Cry for justice from gay Catholics must not be ignored
Fallacies of church thinking on homosexuality exposed in new study
The Vatican recently reprised its outdated views, including forbidding priests to bless same-sex unions because “God does not bless sin”. Photograph: Giuseppe Lami/EPA
Roy, a late colleague of mine, was gay. I remember him detailing how he struggled as a Catholic to come to terms with his sexuality. “The church branded me disordered,” he told me “unnatural, a misfit. Finding a loving gay partner is out of the question!”
A few weeks ago the Vatican reprised its outdated views, including forbidding priests to bless same-sex unions because “God does not bless sin”. The fallacies in such thinking are exposed in a newly-published study by the Wijngaards Institute for Catholic Research.
The study, Christian Objections to Same-sex Relationships: an Academic Assessment, is the product of collaboration between 20 Christian experts worldwide, together with more than 60 additional academics endorsing the summary of its conclusions in an accompanying academic statement.
Let me, as the lead author of the report, outline our findings.
Our research findings really are explosive and have been endorsed by the leading authorities on the topic of sexuality in the Bible
What are Rome’s arguments? First comes a factual claim: that biology shows ‘procreation’ to be the essential, indispensable finality of each and every act of sexual intercourse. The argument is then given a theological edge: because God established said biological laws, people are not allowed to interfere with them.
As biologically infertile, same-sex acts and relationships lack the child-producing purpose essential to sex and marriage. As such, they are unnatural, disordered and sinful.
You do not need to be an academic to see issues with such a position. Anybody with direct experience of being in a relationship will perceive those affirmations as deeply reductionist.
The fundamental problem, of course, is that the factual premise is grossly and demonstrably wrong: the relationship between insemination on the one hand and fertilisation, implantation and ultimately procreation on the other is statistical and relative, dependent as it is on the fulfilment of numerous conditions.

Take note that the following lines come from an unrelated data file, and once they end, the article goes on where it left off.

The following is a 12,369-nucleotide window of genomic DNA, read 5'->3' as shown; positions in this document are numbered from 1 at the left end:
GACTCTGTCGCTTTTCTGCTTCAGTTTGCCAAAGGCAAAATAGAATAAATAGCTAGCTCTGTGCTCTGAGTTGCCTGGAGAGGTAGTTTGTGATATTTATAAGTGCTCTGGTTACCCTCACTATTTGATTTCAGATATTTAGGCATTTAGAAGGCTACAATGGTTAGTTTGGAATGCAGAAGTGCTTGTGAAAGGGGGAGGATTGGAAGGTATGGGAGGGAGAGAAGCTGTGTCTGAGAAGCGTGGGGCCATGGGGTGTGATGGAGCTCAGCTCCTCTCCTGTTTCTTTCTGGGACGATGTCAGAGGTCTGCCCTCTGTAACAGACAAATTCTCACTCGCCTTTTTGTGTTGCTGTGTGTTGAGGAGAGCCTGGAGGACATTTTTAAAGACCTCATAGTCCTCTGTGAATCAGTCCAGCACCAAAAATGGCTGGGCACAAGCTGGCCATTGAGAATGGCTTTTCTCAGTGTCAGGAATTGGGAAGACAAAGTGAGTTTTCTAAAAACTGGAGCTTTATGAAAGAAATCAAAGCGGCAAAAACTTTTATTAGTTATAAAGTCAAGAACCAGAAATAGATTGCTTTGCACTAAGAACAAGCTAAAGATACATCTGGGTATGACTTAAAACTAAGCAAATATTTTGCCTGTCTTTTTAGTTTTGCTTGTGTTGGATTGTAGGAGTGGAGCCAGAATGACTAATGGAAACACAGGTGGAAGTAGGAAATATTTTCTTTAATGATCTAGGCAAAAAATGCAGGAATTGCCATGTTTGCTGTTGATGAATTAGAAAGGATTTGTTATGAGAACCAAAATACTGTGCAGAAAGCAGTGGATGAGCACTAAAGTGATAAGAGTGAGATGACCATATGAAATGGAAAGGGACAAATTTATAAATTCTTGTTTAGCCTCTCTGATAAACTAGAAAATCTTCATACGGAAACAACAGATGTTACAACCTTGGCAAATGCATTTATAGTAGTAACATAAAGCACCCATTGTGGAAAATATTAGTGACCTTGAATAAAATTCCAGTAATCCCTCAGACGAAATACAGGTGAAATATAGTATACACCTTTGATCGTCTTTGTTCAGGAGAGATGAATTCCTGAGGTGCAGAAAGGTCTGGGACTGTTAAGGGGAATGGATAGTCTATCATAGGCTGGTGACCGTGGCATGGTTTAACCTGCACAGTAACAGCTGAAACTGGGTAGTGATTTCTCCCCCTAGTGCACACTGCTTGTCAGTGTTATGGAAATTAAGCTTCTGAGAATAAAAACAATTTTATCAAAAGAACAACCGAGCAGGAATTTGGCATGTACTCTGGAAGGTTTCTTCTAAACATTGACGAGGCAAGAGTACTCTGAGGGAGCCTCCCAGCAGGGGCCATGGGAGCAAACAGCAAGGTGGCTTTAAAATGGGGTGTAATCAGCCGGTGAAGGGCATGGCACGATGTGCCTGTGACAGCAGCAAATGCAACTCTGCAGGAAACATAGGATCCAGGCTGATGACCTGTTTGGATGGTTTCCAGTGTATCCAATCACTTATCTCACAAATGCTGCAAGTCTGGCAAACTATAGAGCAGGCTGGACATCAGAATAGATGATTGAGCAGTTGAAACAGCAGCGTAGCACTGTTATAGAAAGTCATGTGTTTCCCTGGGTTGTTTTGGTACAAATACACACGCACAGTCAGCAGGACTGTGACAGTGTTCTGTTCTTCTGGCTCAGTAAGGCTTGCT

If it were not so, every act of insemination would result in a conception.
This means in practice that the vast majority of acts of heterosexual intercourse have neither a biological capacity nor a finality for procreation and, in that respect, they are identical to non-heterosexual sexual acts.
And yet, astonishingly, the grand edifice of papal condemnations of artificial contraception and same-sex relations depend entirely on the soundness of that one factual foundation. Undermine it and the whole house of cards comes crumbling down.
I cannot overemphasise that there really is nothing else: since its original papal proclamation in the fateful 1968 document Humanae Vitae, no additional official argument to support them has been put forward, despite the enormity of those judgments.
The shoddiness of papal teaching on this issue is, one suspects, privately acknowledged by a good number of Catholic bishops, although those who have made the point publicly are still very few.
What about scripture? “But wait a minute,” a Vatican monsignore will tell you, “the word of God clearly condemns homosexuality!” Not so. Our report shows that this last remaining objection is also on feeble foundations.
Our research findings really are explosive and have been endorsed by the leading authorities on the topic of sexuality in the Bible. Take, for instance, Leviticus 18:22 and 20:13, popularly believed to offer the most explicit and general condemnation of same-sex relationships.
Our study confirms that the traditional interpretation is based on a mistranslation of the original Hebrew text. Those verses only refer to specific kinds of male same-sex sexual activity (ie adultery and incest) and none condemns same-sex relationships in general.
What needs changing is not church teaching in general, but specifically papal teaching
Indeed, the very fact that the prohibition addressed a specific type of activity suggests same-sex relationships outside the forbidden category were viewed as permissible.
The other key passage which is similarly misinterpreted is Romans 1:26-27. Again, some recent fascinating peer-reviewed research has shown the dominant homophobic interpretation of that passage is entirely without merit.
In short, there is no condemnation anywhere in the Bible of female same-sex relationships, nor of consensual and faithful same-sex relationships in general.
Conclusion? You could be forgiven for thinking that the papal condemnation of same-sex relations was based on profound human and spiritual insights. After all, the Vatican and much of the Catholic hierarchy have strenuously defended such a judgment for decades.
Yet what emerges from critical scrutiny is the flimsiness of the official papal arguments used to justify their condemnation, just as it is in the case of artificial contraception.
Now the ball is in Pope Francis’s court. For what needs changing is not church teaching in general, but specifically papal teaching: a teaching drafted in isolation from the church at large, ignoring both the advice of relevant experts and the experiences of Catholics worldwide.
The cry for justice from gay Catholics worldwide must not be ignored. We hope our report will provide Pope Francis with the necessary foundation for an independent and transparent process of consultation to revise current doctrine and make it fully inclusive.